First and second plagues

Exod 7:1-4 (ESV)
1 And the LORD said to Moses, “See, I have made you like God to Pharaoh, and your brother Aaron shall be your prophet.
2 You shall speak all that I command you, and your brother Aaron shall tell Pharaoh to let the people of Israel go out of his land.
3 But I will harden Pharaoh’s heart, and though I multiply my signs and wonders in the land of Egypt,
4 Pharaoh will not listen to you. Then I will lay my hand on Egypt and bring my hosts, my people the children of Israel, out of the land of Egypt by great acts of judgment.

The Egyptians worshipped a pantheon of gods and the plagues were a confrontation between Yahweh and the deities of Egypt.

Num 33:4
On their gods also the LORD executed judgments.

We do not know exactly how many gods they worshipped, but it’s at least 1500 deities.

“Egypt had one of the largest and most complex pantheons of gods of any civilization in the ancient world.” … -goddesses

These gods and goddesses appear in virtually every aspect of ancient Egyptian civilization, and more than 1,500 of them are known by name. Many Egyptian texts mention deities’ names without indicating their character or role, while other texts refer to specific deities without even stating their name, so a complete list of them is difficult to assemble.

The plagues were a demonstration that Yahweh was more powerful than all the Egyptian gods.

Exod 7:5
The Egyptians shall know that I am the LORD, when I stretch out my hand against Egypt and bring out the people of Israel from among them.”

Exod 18:11
Now I know that the Lord is greater than all the gods; because in the very thing in which they were proud, he proved to be above them.

In addition, through the plagues, the Hebrews will also know he is their God.

Exod 6:7
I will take you to be my people, and I will be your God, and you shall know that I am the LORD your God, who has brought you out from under the burdens of the Egyptians.

There were ten plagues that struck the Egyptians. In Hebrew thought, ten represents “complete”. So, it carries a symbolic meaning of a complete judgment against all their gods.

“Ten – Divine order, completed cycle, measure, or group (congregation) whether for good or evil, blessing or judgment.” … bers-1-10/

“Now ten is a number marking shelemut, or completion and order” … d/yod.html

First plague – Nile river

Exod 7:17
Thus says the LORD, “By this you shall know that I am the LORD: behold, with the staff that is in my hand I will strike the water that is in the Nile, and it shall turn into blood.

The Nile river was the life blood of the Egyptians.

The famous Greek historian Herodotus summarized the importance of the river to the Egyptians by saying “Egypt is the gift of the Nile”. … f-the-Nile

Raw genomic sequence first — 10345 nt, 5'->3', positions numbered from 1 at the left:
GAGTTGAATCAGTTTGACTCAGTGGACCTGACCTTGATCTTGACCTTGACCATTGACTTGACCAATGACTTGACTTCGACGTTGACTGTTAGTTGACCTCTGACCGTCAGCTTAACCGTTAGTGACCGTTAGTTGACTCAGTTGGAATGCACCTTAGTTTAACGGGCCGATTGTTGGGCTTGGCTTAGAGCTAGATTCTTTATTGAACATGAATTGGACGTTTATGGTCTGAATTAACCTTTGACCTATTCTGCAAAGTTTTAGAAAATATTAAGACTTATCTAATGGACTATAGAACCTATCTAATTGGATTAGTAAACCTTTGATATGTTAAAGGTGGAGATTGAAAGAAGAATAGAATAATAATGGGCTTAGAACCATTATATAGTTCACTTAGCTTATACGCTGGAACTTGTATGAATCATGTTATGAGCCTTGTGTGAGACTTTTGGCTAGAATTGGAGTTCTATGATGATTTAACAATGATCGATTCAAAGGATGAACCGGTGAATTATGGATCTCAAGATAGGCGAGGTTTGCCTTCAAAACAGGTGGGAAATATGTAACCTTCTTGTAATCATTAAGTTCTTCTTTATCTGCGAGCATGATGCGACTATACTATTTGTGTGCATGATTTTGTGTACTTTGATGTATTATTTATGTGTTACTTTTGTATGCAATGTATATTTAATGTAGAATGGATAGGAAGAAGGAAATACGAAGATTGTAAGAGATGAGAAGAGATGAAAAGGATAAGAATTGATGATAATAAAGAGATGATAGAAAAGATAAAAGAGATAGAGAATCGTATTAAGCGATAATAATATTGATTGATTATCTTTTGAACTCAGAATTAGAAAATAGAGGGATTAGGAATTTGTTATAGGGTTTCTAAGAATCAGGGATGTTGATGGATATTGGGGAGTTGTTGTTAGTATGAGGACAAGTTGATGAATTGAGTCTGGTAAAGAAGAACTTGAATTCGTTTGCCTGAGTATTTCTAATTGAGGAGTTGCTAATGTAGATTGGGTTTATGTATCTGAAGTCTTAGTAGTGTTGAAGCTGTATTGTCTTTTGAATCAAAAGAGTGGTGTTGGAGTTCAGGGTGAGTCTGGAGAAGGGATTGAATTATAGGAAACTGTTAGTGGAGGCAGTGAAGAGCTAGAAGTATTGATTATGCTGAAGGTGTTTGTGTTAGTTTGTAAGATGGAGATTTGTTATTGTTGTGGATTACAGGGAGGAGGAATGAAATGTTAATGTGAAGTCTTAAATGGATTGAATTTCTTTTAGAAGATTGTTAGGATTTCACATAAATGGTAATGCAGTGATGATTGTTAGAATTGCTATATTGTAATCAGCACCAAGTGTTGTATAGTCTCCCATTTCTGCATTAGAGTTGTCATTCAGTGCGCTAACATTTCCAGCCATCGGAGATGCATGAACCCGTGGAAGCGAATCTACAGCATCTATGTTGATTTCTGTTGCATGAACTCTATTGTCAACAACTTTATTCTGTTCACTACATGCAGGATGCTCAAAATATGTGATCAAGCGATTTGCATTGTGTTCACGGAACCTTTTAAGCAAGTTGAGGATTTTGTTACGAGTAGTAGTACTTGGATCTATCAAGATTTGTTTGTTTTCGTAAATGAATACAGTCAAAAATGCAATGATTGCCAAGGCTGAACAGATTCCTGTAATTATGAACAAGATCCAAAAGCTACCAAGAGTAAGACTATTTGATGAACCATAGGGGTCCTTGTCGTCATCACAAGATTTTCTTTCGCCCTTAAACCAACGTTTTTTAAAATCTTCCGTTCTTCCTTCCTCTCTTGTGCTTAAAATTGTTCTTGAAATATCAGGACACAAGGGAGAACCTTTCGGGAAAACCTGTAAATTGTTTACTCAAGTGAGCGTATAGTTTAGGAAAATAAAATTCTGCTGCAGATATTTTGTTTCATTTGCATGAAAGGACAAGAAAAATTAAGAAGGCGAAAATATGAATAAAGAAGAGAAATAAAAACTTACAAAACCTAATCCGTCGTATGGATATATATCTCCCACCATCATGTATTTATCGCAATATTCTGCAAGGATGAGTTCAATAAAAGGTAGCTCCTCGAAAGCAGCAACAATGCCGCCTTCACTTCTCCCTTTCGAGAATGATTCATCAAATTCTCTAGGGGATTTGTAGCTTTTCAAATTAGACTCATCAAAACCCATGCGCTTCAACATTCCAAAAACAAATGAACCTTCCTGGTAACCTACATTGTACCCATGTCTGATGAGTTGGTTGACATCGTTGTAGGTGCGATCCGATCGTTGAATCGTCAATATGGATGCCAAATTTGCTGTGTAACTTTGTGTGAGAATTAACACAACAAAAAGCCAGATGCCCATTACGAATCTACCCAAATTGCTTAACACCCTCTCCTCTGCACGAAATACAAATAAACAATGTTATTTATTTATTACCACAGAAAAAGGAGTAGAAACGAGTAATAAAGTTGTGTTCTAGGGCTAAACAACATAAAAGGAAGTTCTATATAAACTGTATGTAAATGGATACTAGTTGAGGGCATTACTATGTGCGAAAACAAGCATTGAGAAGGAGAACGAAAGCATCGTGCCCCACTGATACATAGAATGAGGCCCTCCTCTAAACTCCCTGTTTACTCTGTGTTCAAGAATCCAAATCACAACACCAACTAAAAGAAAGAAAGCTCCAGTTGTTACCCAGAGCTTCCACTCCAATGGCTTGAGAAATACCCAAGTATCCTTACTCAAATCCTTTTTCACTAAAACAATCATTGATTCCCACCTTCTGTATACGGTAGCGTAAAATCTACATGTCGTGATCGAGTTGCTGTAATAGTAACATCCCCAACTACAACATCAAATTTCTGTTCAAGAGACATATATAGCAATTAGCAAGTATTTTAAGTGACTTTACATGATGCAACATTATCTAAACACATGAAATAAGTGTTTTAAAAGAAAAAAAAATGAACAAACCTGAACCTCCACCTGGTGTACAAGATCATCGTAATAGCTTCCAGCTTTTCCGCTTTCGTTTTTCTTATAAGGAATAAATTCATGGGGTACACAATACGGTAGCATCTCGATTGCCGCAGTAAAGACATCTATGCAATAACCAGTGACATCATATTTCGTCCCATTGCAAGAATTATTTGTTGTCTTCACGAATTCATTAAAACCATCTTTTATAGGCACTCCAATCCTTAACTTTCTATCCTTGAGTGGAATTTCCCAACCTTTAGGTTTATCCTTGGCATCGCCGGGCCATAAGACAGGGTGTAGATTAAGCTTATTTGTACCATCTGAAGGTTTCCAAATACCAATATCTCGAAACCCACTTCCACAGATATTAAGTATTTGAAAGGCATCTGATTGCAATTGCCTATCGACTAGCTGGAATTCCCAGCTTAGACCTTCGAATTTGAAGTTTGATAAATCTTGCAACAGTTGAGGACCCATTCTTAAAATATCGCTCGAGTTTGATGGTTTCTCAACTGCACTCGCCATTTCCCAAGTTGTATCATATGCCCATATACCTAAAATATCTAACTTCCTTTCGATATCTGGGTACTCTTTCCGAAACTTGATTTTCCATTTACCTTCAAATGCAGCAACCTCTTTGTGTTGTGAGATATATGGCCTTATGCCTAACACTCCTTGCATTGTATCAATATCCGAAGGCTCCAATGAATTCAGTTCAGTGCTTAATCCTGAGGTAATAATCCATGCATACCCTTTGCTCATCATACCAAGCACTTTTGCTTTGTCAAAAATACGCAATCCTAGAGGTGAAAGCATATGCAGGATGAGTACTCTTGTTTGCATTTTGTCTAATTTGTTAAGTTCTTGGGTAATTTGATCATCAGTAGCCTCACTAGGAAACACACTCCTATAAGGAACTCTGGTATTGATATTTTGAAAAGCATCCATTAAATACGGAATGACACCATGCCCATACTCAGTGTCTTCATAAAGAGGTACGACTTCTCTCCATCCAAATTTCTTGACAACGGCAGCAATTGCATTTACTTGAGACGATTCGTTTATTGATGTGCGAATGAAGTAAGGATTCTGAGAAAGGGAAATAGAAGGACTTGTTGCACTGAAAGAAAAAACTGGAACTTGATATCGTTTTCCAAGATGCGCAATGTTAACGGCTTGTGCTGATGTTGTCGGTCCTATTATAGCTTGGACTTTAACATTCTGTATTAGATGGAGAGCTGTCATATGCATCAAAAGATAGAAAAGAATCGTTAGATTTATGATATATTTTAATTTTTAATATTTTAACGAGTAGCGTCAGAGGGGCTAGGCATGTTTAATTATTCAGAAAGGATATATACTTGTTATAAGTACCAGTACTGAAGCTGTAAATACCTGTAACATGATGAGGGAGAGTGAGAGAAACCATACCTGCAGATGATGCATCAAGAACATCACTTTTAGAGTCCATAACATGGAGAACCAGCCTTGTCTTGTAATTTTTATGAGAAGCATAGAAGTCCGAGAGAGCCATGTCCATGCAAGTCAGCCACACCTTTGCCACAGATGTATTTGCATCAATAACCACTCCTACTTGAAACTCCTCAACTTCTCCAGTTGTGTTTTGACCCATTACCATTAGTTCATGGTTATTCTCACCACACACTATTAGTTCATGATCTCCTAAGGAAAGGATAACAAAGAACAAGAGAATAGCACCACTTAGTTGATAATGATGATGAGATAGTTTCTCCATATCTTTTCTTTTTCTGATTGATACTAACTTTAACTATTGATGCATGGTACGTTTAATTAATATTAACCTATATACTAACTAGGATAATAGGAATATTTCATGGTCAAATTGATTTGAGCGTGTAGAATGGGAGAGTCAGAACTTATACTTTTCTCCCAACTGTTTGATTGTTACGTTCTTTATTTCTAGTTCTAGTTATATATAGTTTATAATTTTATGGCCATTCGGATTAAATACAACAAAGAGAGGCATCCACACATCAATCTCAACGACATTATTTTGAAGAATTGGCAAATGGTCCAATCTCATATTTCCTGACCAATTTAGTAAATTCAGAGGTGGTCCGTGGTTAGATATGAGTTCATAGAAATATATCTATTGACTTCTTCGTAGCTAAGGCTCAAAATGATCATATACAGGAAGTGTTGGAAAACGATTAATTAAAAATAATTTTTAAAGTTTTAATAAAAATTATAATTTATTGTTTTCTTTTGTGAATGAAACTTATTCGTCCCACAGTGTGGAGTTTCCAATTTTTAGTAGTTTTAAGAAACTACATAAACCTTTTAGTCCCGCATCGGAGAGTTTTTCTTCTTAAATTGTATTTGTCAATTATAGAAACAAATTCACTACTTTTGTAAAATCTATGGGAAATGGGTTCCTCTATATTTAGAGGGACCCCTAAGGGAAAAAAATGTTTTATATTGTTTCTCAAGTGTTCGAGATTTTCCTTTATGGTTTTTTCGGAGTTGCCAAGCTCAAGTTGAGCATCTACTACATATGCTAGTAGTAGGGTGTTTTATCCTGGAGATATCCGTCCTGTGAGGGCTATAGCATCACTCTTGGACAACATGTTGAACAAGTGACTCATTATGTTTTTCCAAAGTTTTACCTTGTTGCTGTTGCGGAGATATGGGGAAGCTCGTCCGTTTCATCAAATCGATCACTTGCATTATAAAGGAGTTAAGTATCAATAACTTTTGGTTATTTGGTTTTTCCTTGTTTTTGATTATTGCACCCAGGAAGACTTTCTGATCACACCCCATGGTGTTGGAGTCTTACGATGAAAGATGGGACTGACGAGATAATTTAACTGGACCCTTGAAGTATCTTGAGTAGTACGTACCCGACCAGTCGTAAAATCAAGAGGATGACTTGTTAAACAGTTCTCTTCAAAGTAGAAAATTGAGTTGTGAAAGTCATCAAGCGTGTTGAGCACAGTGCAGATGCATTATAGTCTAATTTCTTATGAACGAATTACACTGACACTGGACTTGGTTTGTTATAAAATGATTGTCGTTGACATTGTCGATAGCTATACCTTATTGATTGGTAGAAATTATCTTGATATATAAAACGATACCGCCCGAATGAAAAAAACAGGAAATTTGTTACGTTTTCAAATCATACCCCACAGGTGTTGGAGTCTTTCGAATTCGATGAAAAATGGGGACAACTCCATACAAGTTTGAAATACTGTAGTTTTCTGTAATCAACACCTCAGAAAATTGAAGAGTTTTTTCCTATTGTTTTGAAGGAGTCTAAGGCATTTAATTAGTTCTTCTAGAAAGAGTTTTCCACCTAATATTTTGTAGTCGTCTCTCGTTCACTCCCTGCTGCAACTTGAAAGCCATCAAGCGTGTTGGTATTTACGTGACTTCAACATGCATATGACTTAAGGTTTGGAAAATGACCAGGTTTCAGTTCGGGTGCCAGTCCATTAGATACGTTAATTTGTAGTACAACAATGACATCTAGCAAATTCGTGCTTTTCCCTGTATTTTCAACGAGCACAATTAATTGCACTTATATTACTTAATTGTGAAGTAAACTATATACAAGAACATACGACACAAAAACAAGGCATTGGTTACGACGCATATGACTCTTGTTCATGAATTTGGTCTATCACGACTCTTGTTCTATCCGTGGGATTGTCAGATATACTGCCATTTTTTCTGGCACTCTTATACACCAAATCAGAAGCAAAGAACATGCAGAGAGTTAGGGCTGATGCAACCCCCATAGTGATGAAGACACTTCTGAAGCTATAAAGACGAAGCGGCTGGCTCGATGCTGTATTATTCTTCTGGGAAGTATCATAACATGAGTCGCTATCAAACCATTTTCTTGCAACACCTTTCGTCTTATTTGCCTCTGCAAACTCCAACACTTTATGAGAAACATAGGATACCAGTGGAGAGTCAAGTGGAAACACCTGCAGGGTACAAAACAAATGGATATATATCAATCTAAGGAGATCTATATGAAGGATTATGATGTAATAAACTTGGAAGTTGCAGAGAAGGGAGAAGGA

This plague was also against Hapi, the god of the Nile.


Hapi (Ancient Egyptian: ḥʿpy) was the god of the annual flooding of the Nile in ancient Egyptian religion. The flood deposited rich silt (fertile soil) on the river’s banks, allowing the Egyptians to grow crops.[1] Hapi was greatly celebrated among the Egyptians. Some of the titles of Hapi were “Lord of the Fish and Birds of the Marshes” and “Lord of the River Bringing Vegetation”. Hapi is typically depicted as an androgynous figure with a big belly and large drooping breasts, wearing a loincloth and ceremonial false beard.

Hapi was also mentioned in the Pyramid Texts as a destructive power, but one that worked for the pharaoh. As a water god, Hapi was a deity of fertility – he provided water, food and the yearly inundation of the Nile.

Hapi (Hep, Hap, Hapy) was a water and fertility god who was popular throughout Ancient Egypt. It is thought that his name was originally the predynastic name for the Nile. However, by the Dynastic period the Nile was known as “iterw” (“the river”) and the word was used to refer to the god of the Nile (the name “Nile” derives from the Greek word “Neilos” which was a corruption of the Egyptian word “nwy”, meaning “water”).

In the New Kingdom, when Osiris’s death and renewal came to be associated with the annual flooding of the Nile which fertilised Egypt, the waters of the Nile were equated with Isis’s tears of mourning[40] or with Osiris’s bodily fluids.[41] Osiris thus represented the life-giving divine power which was present in the river’s water and in the plants that grew there after the flood.[42]

In this plague, the Egyptian magicians were able to replicate this.

Exod 7:21-22 (KJV)
21 And the fish that [was] in the river died; and the river stank, and the Egyptians could not drink of the water of the river; and there was blood throughout all the land of Egypt.
22 And the magicians of Egypt did so with their enchantments: and Pharaoh’s heart was hardened, neither did he hearken unto them; as the LORD had said.

Second plague – Frogs

Exod 8:2
But if you refuse to let them go, behold, I will plague all your country with frogs.

This plague was against Heqet, the goddess of fertility.


Heqet (Egyptian ḥqt, also ḥqtyt “Heqtit”), sometimes spelled Heket, is an Egyptian goddess of fertility, identified with Hathor, represented in the form of a frog. To the Egyptians, the frog was an ancient symbol of fertility, related to the annual flooding of the Nile.

The magicians were also able to replicate this plague.

Exod 8:6-7 (KJV)
6 And Aaron stretched out his hand over the waters of Egypt; and the frogs came up, and covered the land of Egypt.
7 And the magicians did so with their enchantments, and brought up frogs upon the land of Egypt.

Pharaoh hardened his heart (made his heart heavy) after this.

Exod 8:15 (KJV)
15 But when Pharaoh saw that there was respite, he hardened his heart, and hearkened not unto them; as the LORD had said.